Interview with Anna-Maria Ernst
Q: How was life for the Gypsies before the Nazis?
Ernst: It was a beautiful life, wonderful, happy, full of celebrations, dancing. The women were full of vitality, marriages were arranged. We had real Gypsy weddings which lasted for six or seven days. They loved living life, as free as a bird in the sky. They had their caravans and their horses. They meet with [other families].... They lived absolutely free. They could go wherever they wanted. They could settle wherever they wanted with their caravans. Most of them stayed where there was a forest or a lake. It was very, very beautiful. Until the Nazis. When Hitler came to power, everything stopped. They had to register. Nobody was allowed to leave the city. You had to sign a document [stating] that you would not leave the city without permission. So everybody had to sell caravans and belongings and move into flats. They were all made to settle down permanently and register. The wonderful life was over.
Some emigrated from Germany. Some thought, "it won't be so bad," and stayed. And this brought us to Auschwitz.
Q: Can you tell us a little bit how it was when you were brought to Leipzig?
Ernst: They collected us.... Our grandmother was together with 3 grandchildren who had no more parents. They came with us to the collecting point. From there we were taken into the surrounding areas, into the other bigger towns, like Leipzig, Halle, and Weissenfels, because Gypsies were living there and in the smaller towns also.... And then they took us to the station, which was cordoned off by SS guards with rifles and machine guns and so forth, so that none of us could escape.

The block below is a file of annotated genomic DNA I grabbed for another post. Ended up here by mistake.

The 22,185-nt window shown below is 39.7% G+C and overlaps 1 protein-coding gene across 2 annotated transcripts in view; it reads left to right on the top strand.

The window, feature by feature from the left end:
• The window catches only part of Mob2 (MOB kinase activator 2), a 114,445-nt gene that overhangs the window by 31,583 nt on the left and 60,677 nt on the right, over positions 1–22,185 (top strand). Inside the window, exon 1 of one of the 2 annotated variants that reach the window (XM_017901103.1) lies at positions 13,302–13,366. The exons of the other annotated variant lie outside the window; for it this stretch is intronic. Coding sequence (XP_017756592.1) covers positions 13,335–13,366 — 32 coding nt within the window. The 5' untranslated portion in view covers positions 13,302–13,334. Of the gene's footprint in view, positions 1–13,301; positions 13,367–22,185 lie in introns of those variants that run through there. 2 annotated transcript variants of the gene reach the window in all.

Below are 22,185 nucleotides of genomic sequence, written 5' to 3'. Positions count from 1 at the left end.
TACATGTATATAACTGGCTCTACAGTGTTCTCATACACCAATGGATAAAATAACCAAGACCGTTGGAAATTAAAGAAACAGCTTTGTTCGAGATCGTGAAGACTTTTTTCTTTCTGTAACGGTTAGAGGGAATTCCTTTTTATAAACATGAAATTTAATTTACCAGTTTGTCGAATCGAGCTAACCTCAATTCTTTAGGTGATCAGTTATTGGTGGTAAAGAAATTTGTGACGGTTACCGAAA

And in the main station of Leipzig they put us on the transports. But they put us on normal trains, so nobody would get suspicious. With normal trains, and Red Cross nurses were also on the trains.... And this is how we got to Auschwitz. [We were] the first transport -- nobody was in the camp yet. And we were brought into the camp. The roads weren't ready yet, there wasn't any fence, it was all muddy. When you got out of the trains you merely sank into the mud.
You can see this also with my number, which is quite low. It was number 133 -- I was the 133rd according to the number.... The more people came the higher the number. That's how it was.
Q: Was that bad having to be together?
Ernst: Yes, that was worse.... First of all because of the hygiene. There were not enough facilities to wash. Everything was worse, also with the diseases. Especially later on there were terrible diseases, especially among the small children. There was...a kind of cancer of the chin. This [points to the chin] part of the child would rot away, and if they ate something, it would trickle down at the side of their mouth. But this disease existed only in the Gypsy-camp.... They also called it water Cancer, that's what the children got. They were selected immediately and naturally they had to go to the gas [chamber].
At first we didn't know where they were going. But then we wondered, they wouldn't come back. Maybe, we thought, they took them somewhere where they kill them, but we didn't know this for sure. But they went into the gas; we learned this later on.
But there were many more diseases: spotted fever, Malaria. I myself had Malaria, typhoid fever of the stomach. We also had horse scabies, because they distributed the blankets, which had been used for the horses, and they had lice, and these transmitted diseases onto the humans. Although we had a sauna and delousing in the camp, all this didn't help. The new arrivals had their hair shaved off. The women with the long hair, men, women, children alike -- all got a bald head. And they took our belongings away from us, and they gave us new things. That's how it was.